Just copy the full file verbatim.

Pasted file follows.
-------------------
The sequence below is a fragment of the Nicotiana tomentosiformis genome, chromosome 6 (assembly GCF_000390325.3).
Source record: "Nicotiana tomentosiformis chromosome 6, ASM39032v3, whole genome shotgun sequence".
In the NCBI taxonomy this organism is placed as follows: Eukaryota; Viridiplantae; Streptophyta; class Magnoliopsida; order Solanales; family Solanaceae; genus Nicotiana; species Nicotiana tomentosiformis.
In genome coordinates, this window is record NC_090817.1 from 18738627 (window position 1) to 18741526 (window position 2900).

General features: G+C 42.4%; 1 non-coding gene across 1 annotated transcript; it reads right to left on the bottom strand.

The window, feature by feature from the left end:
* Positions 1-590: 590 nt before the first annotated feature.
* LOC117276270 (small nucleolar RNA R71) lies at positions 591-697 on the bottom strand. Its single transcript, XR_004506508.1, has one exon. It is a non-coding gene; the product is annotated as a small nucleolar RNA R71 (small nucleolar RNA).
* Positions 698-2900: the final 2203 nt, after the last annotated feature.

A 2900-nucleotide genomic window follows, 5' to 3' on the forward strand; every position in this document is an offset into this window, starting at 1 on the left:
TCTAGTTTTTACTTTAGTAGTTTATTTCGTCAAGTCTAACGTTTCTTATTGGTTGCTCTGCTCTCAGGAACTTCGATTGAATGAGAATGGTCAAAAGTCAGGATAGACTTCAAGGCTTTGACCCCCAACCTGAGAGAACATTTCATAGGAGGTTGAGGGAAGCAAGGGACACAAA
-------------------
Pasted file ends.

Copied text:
The sequence below is a fragment of the Nicotiana tomentosiformis genome, chromosome 6 (assembly GCF_000390325.3).
Source record: "Nicotiana tomentosiformis chromosome 6, ASM39032v3, whole genome shotgun sequence".
In the NCBI taxonomy this organism is placed as follows: Eukaryota; Viridiplantae; Streptophyta; class Magnoliopsida; order Solanales; family Solanaceae; genus Nicotiana; species Nicotiana tomentosiformis.
In genome coordinates, this window is record NC_090817.1 from 18738627 (window position 1) to 18741526 (window position 2900).

General features: G+C 42.4%; 1 non-coding gene across 1 annotated transcript; it reads right to left on the bottom strand.

The window, feature by feature from the left end:
* Positions 1-590: 590 nt before the first annotated feature.
* LOC117276270 (small nucleolar RNA R71) lies at positions 591-697 on the bottom strand. Its single transcript, XR_004506508.1, has one exon. It is a non-coding gene; the product is annotated as a small nucleolar RNA R71 (small nucleolar RNA).
* Positions 698-2900: the final 2203 nt, after the last annotated feature.

A 2900-nucleotide genomic window follows, 5' to 3' on the forward strand; every position in this document is an offset into this window, starting at 1 on the left:
TCTAGTTTTTACTTTAGTAGTTTATTTCGTCAAGTCTAACGTTTCTTATTGGTTGCTCTGCTCTCAGGAACTTCGATTGAATGAGAATGGTCAAAAGTCAGGATAGACTTCAAGGCTTTGACCCCCAACCTGAGAGAACATTTCATAGGAGGTTGAGGGAAGCAAGGGACACAAA